How the federal consumer financial protection agency approaches the 2010 Consumer Financial Protection Act’s (CFPA) prohibition against abusive acts or practices by consumer service providers is discussed in a policy statement slated for publication in the Federal Register and set to become applicable on Wednesday.
The Consumer Financial Protection Bureau (CFPB) said it will accept public comments until July 3 and may make revisions based on the input received.
The policy statement, it said, summarizes the “dozens” of enforcement actions taken by it and others since the CFPA was enacted and explains how the consumer bureau analyzes the elements of abusiveness – through relevant examples – with a goal of providing an analytical framework to government enforcers and supervisory agencies, and to the market, for how to identify “violative acts or practices.”
The CFPA, it noted, prohibits any “covered person” or “service provider” from engaging in “any unfair, deceptive, or abusive act or practice” and defines abusive conduct. The bureau said an abusive act or practice:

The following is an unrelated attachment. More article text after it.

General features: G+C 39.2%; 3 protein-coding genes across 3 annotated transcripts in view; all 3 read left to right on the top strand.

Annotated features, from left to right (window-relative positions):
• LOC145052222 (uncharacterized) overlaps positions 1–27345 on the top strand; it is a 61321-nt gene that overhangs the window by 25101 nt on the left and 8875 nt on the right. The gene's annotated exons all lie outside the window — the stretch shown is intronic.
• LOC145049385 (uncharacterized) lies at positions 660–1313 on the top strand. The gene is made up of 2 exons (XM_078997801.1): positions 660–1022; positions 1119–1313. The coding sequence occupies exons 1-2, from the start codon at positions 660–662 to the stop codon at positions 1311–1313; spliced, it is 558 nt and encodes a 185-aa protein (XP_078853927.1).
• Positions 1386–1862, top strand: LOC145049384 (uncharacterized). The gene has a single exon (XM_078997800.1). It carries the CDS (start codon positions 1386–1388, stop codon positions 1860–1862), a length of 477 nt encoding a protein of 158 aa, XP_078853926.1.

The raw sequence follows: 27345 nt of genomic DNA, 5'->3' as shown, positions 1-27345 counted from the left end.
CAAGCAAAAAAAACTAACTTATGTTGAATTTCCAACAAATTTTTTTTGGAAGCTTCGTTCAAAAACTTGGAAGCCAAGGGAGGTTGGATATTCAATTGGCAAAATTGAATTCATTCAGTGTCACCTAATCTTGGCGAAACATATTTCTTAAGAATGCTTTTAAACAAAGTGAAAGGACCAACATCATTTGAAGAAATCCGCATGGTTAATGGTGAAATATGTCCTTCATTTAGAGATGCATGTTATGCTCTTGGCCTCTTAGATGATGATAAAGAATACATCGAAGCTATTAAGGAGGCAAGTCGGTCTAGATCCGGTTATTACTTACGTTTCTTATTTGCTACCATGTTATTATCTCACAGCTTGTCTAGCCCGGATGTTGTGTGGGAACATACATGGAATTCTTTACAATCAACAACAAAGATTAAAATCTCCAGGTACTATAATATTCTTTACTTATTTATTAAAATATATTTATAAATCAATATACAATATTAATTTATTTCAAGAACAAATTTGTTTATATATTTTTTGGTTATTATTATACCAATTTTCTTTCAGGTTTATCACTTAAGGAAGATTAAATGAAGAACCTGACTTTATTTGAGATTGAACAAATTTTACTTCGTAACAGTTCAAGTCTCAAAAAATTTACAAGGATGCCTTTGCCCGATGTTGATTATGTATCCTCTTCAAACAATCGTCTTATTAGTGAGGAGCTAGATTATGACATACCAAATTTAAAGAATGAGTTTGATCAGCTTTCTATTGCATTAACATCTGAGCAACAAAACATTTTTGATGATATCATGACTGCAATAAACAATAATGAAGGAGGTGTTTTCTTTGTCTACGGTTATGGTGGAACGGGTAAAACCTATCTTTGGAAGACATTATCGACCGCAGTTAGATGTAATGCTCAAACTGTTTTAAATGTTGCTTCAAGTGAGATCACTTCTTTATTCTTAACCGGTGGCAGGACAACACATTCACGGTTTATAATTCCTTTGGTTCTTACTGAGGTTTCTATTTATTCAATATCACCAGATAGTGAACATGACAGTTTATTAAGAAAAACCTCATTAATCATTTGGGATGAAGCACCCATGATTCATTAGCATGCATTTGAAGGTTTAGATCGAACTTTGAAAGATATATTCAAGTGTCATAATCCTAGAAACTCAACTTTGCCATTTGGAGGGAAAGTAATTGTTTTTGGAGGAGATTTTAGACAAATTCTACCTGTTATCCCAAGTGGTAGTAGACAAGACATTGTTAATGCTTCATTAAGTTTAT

- materially interferes with the ability of a consumer to understand a term or condition of a consumer financial product or service, or
- takes unreasonable advantage of a lack of understanding on the part of the consumer of the material risks, costs, or conditions of the product or service, the inability of the consumer to protect the interests of the consumer in selecting or using a consumer financial product or service, or the reasonable reliance by the consumer on a covered person to act in the interests of the consumer.
In a small bit of the analysis provided in the statement, the CFPB noted that the statutory text of these two prohibitions can be summarized at a high level as: (1) obscuring important features of a product or service, or (2) leveraging certain circumstances to take an unreasonable advantage. “The circumstances that Congress set forth, stated generally, concern gaps in understanding, unequal bargaining power, and consumer reliance,” it said.
“Unlike with unfairness but similar to deception, abusiveness requires no showing of substantial injury to establish liability, but is rather focused on conduct that Congress presumed to be harmful or distortionary to the proper functioning of the market,” it stated. “An act or practice need fall into only one of the categories above in order to be abusive, but an act or practice could fall into more than one category.”